Luke Henne | Editor-in-Chief
March 30, 2023
The chilly, desolate winter is slowly moving out as warmer temperatures and sunnier days are becoming a more-common occurrence.
The transition from winter to spring is accompanied by one of the best times of the calendar year: baseball season.
For the next seven months, America’s pastime will take center stage. Fans will flock to classic stadiums like Fenway Park and Wrigley Field. The country’s summer holidays will be celebrated and commemorated by baseball. The fans of the sport’s most bleak-looking teams will still have some shred of optimism, even if only for a few weeks or a month.
Baseball is the one sport where fans of every team can get sucked in and have at least the smallest bit of hope that this year is their team’s year to win it all — Chicago Cubs fans did it for 108 years until finally winning another World Series in 2016.
There’s a handful of baseball games that I’ve attended in my life where I thought to myself, “My goodness, this sport never ceases to amaze me.”
The last game I went to in 2022 was a playoff game between the New York Yankees and Cleveland Guardians.
Cleveland trailed 5-3 going into the bottom of the ninth inning, and was in danger of being a game away from elimination with a loss.
Down 5-4 with two strikes and two outs, the Guardians’ Oscar Gonzalez laced a walkoff, two-run single into center field. I had no dog in who won the game or the series, but I found myself jumping up and down as I screamed and hugged the random strangers to my left (to my right were two Yankees fans whom I was attending the game with).
That was one of those games where, after we got back to the hotel and emotions cooled down, I thought to myself, “My goodness, this sport never ceases to amaze me.”
Baseball is the one sport where, no matter how grim the situation looks, your team still has a shot to come back and win.
There’s no clock that can halt your rally. Just a ball and a bat. Three strikes and three outs. That’s a lot to work with.
Baseball galvanizes fanbases and brings people from all walks of life together. When the country was reeling after the attacks of Sept. 11, 2001, it was Mike Piazza’s home run that uplifted the New York Mets and people all across the country.
Later that year, it was President George W. Bush who received a raucous applause after a successful first pitch during a World Series game between the Yankees and Arizona Diamondbacks.
In 2020, baseball was the first sport to return following the Covid-19 pandemic. It brought some sense of normalcy to a world that had been stripped of its regular routines.
I’ve had the fortune of seeing countless stadiums — both in Major League Baseball and Minor League Baseball — and the uniqueness and variety of stadiums, cities and atmospheres never fail to put a smile on my face.
Some of my most-surreal moments in my 22-plus years on this planet have come at baseball stadiums.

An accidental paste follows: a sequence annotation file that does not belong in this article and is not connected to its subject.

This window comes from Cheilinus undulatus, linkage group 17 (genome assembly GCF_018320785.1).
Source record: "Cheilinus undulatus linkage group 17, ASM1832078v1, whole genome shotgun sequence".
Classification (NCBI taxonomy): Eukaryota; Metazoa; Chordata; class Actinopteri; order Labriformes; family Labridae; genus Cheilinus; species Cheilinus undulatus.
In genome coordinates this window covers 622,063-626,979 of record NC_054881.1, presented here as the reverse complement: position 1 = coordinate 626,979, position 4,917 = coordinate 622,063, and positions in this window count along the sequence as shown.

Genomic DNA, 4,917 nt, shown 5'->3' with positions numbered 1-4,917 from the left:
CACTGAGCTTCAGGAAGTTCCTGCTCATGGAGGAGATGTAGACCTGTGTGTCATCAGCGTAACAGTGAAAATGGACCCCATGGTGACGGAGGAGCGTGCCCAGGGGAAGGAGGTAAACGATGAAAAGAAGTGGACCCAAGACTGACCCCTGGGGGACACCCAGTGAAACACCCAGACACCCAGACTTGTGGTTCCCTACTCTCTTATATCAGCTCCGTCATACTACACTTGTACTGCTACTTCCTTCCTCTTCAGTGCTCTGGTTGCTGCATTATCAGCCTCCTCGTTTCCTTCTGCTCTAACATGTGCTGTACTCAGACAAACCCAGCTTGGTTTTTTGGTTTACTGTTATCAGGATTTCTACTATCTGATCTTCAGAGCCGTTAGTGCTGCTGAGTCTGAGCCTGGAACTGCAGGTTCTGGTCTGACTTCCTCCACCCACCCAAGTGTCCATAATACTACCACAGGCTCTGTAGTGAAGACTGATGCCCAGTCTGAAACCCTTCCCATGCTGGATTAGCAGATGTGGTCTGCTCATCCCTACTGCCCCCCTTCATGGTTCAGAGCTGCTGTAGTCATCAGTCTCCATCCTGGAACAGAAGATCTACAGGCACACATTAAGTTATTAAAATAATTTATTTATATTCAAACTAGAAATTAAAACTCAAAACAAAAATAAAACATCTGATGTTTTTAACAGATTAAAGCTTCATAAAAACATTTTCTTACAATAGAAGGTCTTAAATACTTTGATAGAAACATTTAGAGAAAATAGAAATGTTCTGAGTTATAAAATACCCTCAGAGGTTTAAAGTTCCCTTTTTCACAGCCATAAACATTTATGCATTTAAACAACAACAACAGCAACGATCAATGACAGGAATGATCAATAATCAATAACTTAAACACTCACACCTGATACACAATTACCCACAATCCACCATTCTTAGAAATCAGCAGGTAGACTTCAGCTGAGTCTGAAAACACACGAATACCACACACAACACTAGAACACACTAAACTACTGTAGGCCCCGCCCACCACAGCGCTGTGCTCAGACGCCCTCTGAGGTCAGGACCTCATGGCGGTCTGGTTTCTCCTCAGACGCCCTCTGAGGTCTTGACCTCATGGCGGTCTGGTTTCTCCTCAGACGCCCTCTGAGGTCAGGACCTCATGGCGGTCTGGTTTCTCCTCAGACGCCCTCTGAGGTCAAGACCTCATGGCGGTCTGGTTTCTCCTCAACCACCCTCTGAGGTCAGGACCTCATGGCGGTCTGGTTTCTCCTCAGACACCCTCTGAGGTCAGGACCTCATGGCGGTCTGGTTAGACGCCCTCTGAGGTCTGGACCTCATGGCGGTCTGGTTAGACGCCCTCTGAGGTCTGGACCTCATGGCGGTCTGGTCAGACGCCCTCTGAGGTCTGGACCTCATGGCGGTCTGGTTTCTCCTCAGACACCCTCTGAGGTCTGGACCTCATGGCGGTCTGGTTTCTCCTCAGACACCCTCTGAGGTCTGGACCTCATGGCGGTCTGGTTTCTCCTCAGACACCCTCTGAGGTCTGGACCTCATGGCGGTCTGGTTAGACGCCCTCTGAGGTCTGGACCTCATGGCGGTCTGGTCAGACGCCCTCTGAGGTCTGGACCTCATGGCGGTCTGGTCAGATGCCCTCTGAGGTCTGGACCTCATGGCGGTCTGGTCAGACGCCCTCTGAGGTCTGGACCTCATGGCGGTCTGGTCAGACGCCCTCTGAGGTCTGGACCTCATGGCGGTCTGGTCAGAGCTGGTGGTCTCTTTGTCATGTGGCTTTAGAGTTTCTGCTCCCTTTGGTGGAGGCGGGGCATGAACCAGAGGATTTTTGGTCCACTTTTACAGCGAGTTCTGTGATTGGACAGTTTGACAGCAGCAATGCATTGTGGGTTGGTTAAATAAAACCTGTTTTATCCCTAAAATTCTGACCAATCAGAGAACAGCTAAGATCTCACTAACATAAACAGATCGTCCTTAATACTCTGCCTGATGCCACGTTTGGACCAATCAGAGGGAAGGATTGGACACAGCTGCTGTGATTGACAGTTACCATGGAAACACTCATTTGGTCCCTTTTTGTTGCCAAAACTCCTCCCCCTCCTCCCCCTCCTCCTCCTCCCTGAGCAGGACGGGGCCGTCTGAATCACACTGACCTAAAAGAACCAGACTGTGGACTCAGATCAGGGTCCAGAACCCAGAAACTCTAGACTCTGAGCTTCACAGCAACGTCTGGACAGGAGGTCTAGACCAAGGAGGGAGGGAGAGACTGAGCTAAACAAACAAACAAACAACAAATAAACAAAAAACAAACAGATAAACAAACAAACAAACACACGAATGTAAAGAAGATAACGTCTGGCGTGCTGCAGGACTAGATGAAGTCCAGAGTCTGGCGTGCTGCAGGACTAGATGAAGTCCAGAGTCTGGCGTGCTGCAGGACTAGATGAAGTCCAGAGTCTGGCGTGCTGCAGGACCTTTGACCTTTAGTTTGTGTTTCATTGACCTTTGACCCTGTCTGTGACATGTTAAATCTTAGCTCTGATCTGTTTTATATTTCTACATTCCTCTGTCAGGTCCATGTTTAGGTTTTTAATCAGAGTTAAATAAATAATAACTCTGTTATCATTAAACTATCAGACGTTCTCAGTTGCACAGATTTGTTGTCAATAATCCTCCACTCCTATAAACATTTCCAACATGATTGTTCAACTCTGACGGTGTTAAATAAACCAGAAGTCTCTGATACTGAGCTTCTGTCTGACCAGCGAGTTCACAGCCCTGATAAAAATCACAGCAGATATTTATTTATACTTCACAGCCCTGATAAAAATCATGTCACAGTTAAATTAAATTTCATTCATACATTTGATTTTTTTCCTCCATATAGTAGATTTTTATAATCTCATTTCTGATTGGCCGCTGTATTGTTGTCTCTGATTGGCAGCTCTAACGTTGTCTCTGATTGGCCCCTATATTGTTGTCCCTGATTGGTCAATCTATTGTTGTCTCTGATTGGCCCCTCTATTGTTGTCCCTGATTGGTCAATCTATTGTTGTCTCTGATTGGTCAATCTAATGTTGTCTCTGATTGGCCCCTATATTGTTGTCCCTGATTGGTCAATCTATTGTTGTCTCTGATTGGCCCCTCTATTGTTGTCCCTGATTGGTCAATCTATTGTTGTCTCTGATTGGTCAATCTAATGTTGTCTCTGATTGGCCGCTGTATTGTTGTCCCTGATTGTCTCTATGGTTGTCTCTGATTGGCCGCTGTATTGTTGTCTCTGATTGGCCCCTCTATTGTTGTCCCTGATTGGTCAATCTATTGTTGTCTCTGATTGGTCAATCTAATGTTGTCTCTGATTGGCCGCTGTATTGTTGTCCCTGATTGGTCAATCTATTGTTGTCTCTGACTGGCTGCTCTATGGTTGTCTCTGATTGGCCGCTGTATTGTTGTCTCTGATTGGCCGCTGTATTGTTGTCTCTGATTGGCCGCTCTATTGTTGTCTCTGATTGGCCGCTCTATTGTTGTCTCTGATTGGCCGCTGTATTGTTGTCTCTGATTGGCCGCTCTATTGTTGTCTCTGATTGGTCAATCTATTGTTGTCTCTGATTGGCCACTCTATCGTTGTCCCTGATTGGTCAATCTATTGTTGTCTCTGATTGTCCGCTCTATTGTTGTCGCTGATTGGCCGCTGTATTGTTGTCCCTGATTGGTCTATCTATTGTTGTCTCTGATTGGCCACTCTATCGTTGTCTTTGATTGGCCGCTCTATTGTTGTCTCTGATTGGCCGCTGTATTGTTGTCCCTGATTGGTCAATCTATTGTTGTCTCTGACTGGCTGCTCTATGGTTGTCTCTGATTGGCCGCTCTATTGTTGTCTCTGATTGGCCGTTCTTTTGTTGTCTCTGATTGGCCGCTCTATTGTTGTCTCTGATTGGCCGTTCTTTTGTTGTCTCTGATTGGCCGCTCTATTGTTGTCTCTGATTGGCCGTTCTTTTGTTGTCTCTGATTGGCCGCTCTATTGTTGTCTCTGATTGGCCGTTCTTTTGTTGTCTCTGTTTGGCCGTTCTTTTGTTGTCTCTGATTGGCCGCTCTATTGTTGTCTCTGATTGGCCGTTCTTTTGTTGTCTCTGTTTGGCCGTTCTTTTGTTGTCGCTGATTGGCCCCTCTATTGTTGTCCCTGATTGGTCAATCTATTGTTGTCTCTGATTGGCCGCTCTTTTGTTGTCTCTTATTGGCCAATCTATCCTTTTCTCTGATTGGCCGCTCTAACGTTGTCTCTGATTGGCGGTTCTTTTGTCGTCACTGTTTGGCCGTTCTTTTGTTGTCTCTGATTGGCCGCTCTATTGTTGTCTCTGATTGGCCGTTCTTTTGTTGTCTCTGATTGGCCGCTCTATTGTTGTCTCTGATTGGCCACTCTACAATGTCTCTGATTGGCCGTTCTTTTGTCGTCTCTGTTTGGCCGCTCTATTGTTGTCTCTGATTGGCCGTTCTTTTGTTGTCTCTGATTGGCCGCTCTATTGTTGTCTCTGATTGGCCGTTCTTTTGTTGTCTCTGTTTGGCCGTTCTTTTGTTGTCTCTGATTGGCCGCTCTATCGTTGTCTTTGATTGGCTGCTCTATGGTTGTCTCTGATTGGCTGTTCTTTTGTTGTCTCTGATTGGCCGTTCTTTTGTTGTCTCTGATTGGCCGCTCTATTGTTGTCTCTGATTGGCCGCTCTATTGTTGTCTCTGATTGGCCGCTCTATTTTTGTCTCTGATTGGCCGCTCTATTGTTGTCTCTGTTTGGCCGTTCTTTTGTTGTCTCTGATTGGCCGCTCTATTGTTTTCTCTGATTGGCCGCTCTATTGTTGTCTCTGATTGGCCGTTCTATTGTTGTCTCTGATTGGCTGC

On Sept. 11, 2021, I sat at Citi Field in Queens, N.Y., sobbing as victims of the 2001 attacks were honored prior to a game between the Mets and Yankees.
On Oct. 1, 2013, I had endless chills as I sat with my brother and parents at PNC Park, watching the Pittsburgh Pirates win their first postseason game since 1992.
That was the first meaningful Pirates victory of my lifetime, but it also exercised demons in my parents’ relationship — they started dating in 1992, shortly before Pittsburgh’s gut-wrenching postseason elimination at the hands of the Atlanta Braves.
You don’t always realize it in the moment (sometimes you do), but these memories are ones that are, quite often, larger than life.
I attended my first baseball game the day after I turned 2 years old, and I’ve never looked back.
Baseball is a lifeblood to me. It is, at its core, who I am. I’m what they call, in the industry, a “for lifer.” This is the sport that I’ve dedicated my life to, so if my excitement seems irrational, just remember how baseball has changed my life.
The MLB’s season commences Thursday, while the minor league campaign will kick off a day later.
As someone set to graduate from college in just about a month, I often get asked what I want to do or where I want to be when I graduate. While I might not yet know the specific route I’d like to take, I have settled on where I want my office to be for the rest of my life — the baseball stadium.
I’ll be glued to my television all day on Thursday, watching as handfuls of teams line up along the first and third base lines, national anthems are sung and flyovers are completed.
The nostalgia that comes with the start of any baseball season is unmatched by a lot of feelings as a sports fan.
For your favorite team, it might be the start of an unexpected ride you never saw coming. Or, you could be set up for unimaginable disappointment. Baseball can pull at your heartstrings more than you know.
To find out your team’s fate, you’ll just have to embrace the unique ride.